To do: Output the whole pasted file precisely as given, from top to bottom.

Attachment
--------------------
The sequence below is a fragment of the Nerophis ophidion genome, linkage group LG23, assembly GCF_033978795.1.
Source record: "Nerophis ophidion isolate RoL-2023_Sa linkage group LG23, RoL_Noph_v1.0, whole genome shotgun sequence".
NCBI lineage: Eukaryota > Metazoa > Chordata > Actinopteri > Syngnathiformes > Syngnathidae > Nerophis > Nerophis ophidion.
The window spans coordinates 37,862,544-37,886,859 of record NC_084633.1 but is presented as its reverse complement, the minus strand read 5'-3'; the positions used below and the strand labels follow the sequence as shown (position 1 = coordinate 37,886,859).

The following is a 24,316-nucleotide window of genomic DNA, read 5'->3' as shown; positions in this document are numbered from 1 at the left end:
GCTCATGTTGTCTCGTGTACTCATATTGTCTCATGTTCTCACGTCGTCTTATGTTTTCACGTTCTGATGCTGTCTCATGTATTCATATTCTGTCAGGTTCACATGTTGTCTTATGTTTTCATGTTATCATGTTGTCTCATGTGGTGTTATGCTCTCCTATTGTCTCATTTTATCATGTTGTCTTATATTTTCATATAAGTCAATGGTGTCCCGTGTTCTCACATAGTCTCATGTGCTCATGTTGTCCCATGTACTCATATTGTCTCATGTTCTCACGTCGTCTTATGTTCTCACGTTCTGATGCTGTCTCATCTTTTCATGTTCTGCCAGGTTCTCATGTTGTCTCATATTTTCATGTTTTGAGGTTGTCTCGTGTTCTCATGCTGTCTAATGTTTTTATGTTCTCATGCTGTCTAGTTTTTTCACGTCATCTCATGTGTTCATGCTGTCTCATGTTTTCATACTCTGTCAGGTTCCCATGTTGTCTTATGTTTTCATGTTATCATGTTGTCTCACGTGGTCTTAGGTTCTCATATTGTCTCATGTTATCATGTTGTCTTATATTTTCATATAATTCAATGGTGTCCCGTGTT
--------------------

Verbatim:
The sequence below is a fragment of the Nerophis ophidion genome, linkage group LG23, assembly GCF_033978795.1.
Source record: "Nerophis ophidion isolate RoL-2023_Sa linkage group LG23, RoL_Noph_v1.0, whole genome shotgun sequence".
NCBI lineage: Eukaryota > Metazoa > Chordata > Actinopteri > Syngnathiformes > Syngnathidae > Nerophis > Nerophis ophidion.
The window spans coordinates 37,862,544-37,886,859 of record NC_084633.1 but is presented as its reverse complement, the minus strand read 5'-3'; the positions used below and the strand labels follow the sequence as shown (position 1 = coordinate 37,886,859).

The following is a 24,316-nucleotide window of genomic DNA, read 5'->3' as shown; positions in this document are numbered from 1 at the left end:
GCTCATGTTGTCTCGTGTACTCATATTGTCTCATGTTCTCACGTCGTCTTATGTTTTCACGTTCTGATGCTGTCTCATGTATTCATATTCTGTCAGGTTCACATGTTGTCTTATGTTTTCATGTTATCATGTTGTCTCATGTGGTGTTATGCTCTCCTATTGTCTCATTTTATCATGTTGTCTTATATTTTCATATAAGTCAATGGTGTCCCGTGTTCTCACATAGTCTCATGTGCTCATGTTGTCCCATGTACTCATATTGTCTCATGTTCTCACGTCGTCTTATGTTCTCACGTTCTGATGCTGTCTCATCTTTTCATGTTCTGCCAGGTTCTCATGTTGTCTCATATTTTCATGTTTTGAGGTTGTCTCGTGTTCTCATGCTGTCTAATGTTTTTATGTTCTCATGCTGTCTAGTTTTTTCACGTCATCTCATGTGTTCATGCTGTCTCATGTTTTCATACTCTGTCAGGTTCCCATGTTGTCTTATGTTTTCATGTTATCATGTTGTCTCACGTGGTCTTAGGTTCTCATATTGTCTCATGTTATCATGTTGTCTTATATTTTCATATAATTCAATGGTGTCCCGTGTT